Not even a Kennedy could get in
In 1988 I was a one-year-legislator with the now-seemingly-reachable ambition to be President of the United States. In the “Open Letter” to my kids I say why I still believe to this day that the politics I wear on my sleeve can be mainstream politics, the politics of a majority of Americans. Although this ambition to be President hit a glass ceiling in 1993 (as described in “Third Time’s The Charm”), in 1988 I was at the pinnacle of success supporting Jesse Jackson for President over Michael Dukakis. Jesse Jackson mainstream?
I was elected by a state-wide group of Democrats to be a Jackson Delegate to the Democratic National Convention in Atlanta in 1988.
To this day I believe that Jesse had more appeal for mainstream America than Dukakis showed in the race against the first George Bush. In 1968 Jesse was marching in the streets for civil rights with Martin Luther King. In 1972 I was a protestor in the streets at that year’s Democratic National Convention in Miami Beach. In 1988 Paul Wellstone was on the plane with me flying to Atlanta, also a Jesse Jackson Delegate. By 1988 I was elected to serve in the Minnesota Legislature, Jesse Jackson was making a serious run for the Presidency, and two years later Paul Wellstone became a United States Senator. Before Paul’s plane went down in 2002, he was on his way to becoming President of the United States.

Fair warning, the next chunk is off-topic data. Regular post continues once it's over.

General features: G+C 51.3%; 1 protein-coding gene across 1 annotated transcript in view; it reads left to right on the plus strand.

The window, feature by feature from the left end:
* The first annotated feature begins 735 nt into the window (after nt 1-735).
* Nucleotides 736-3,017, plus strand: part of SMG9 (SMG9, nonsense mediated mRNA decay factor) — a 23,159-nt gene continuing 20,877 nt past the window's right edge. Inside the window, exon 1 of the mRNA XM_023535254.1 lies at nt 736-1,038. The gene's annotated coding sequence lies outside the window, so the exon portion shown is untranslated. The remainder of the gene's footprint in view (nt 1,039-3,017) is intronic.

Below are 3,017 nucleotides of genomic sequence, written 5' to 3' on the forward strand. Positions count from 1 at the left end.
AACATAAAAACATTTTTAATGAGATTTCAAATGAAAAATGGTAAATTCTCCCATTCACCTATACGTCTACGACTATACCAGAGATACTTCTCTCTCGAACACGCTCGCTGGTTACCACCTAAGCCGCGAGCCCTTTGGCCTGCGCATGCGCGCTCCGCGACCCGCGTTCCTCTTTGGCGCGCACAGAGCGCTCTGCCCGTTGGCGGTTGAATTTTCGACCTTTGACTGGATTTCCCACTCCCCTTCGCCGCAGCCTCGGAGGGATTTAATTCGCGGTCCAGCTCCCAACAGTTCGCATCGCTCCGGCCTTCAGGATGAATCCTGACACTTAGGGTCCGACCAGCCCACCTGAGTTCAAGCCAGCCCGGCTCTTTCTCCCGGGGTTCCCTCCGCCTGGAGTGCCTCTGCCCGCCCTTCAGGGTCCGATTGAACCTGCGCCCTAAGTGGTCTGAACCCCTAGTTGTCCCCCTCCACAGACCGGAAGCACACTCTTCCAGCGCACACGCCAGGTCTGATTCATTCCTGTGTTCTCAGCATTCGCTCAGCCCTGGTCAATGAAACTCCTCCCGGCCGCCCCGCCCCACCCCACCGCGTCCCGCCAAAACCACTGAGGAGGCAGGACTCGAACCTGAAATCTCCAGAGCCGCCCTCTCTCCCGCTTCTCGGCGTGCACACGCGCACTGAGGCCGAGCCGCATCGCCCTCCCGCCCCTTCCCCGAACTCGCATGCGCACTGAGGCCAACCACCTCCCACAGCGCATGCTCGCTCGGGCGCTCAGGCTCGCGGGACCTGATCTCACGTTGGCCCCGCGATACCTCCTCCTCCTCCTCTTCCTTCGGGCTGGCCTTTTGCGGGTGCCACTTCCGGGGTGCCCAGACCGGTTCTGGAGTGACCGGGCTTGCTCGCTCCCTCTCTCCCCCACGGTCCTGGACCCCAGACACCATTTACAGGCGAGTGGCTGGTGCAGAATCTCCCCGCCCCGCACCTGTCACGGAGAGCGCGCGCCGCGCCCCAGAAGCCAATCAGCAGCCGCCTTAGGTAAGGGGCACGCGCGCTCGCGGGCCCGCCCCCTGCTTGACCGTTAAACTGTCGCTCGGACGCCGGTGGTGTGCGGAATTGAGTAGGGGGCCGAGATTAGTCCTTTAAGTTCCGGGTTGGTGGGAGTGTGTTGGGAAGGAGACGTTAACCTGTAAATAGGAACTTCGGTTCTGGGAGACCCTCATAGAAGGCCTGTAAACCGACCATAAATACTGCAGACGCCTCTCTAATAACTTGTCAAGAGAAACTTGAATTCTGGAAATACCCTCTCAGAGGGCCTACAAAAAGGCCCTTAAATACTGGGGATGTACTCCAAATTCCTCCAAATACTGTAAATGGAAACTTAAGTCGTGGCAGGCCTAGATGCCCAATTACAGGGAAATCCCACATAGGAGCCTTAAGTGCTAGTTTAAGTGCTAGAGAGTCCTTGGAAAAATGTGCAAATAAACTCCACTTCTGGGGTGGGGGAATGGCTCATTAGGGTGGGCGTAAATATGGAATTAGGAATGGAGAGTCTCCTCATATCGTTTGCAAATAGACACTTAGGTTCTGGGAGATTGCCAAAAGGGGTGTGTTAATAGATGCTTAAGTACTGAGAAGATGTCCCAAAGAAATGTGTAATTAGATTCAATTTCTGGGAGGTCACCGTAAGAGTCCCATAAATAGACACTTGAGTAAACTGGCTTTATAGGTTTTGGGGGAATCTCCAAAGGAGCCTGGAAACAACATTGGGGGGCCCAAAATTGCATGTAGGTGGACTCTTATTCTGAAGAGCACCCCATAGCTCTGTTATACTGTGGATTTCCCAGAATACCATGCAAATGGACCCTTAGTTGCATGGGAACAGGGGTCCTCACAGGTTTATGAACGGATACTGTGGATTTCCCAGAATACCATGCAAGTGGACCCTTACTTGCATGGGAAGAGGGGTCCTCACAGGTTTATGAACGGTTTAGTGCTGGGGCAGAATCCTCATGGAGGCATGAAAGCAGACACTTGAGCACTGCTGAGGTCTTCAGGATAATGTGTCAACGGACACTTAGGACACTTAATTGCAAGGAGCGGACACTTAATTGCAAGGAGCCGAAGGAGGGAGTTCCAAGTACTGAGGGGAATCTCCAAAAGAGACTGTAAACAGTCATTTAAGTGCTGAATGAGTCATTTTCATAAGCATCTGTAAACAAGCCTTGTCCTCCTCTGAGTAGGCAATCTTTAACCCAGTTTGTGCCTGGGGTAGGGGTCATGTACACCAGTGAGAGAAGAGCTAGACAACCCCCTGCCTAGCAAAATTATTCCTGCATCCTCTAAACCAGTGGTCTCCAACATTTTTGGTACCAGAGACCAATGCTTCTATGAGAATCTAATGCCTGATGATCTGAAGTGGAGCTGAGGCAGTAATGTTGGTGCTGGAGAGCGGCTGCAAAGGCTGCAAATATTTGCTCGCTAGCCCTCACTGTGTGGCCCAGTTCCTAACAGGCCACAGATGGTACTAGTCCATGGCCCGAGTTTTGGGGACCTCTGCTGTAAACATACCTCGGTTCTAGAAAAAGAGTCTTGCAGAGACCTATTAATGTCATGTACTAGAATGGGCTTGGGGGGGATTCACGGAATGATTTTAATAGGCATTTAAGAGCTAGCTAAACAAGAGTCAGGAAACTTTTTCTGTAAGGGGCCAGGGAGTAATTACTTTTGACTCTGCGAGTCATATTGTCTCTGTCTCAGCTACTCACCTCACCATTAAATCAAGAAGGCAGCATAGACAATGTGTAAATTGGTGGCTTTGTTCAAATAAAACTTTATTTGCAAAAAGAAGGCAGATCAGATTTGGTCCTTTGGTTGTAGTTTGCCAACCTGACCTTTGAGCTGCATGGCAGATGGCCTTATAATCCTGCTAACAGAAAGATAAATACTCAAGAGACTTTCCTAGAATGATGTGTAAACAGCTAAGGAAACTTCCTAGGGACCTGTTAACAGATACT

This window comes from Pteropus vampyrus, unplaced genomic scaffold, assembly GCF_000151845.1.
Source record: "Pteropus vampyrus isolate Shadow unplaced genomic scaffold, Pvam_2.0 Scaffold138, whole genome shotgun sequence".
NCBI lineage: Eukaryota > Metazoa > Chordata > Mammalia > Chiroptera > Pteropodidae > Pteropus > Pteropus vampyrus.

Getting inside the system to change the system is still the best way for the Movement for a New America to succeed. In 2013 I believe mainstream America is more ready than ever to embrace the protest politics that we all can do better than what we’ve got. Are you and your family better off now than you were in 1988? Are you as likely to get a pension upon retirement as I was? Do the Democrats and the Republicans stand for what’s best for our Country? Let’s get our current group of protestors into office!
It was a heady experience brushing up against the top echelon of politicians in Atlanta: Not just the Walter Mondale and Ted Kennedy types, but also the Tom Haydens and Ron Kovics of the world (fellow protestors now inside the system). Being officially wined and dined and escorted around was fun, but the protestor in me just couldn’t stand seeing the perimeter of the Convention Center walled-off with a ten foot high barbed wire fence and hundreds of protestors on the outside.
On the night Jesse Jackson’s name was put into nomination, I hatched a plan. Once the entire Minnesota Delegation of Jackson Delegates was seated on the Convention Floor, one-by-one I asked them to give me their credentials (official passes to get through the barbed wire gates), promising I would give them back within the hour. Got about 40 sets. Then I left the Convention and found about 40 Homeless Protestors outside, handed out the credentials, and escorted them inside. We got past security into the Convention Center but at the entrance to the Convention Floor the Fire Marshall said the place was at maximum capacity and not even a Ted Kennedy could get in. So we retreated to the salon outside the floor where there were big screen TVs of the goings-on, a grand buffet and free cocktails. I was profusely thanked by the Homeless for the great meal, gathered back all the credentials, and then managed to get back on the Floor myself to cast a vote for Jesse.
P.S. Paul was my roommate in Atlanta and some of us already had plans afoot for his U.S. Senate run.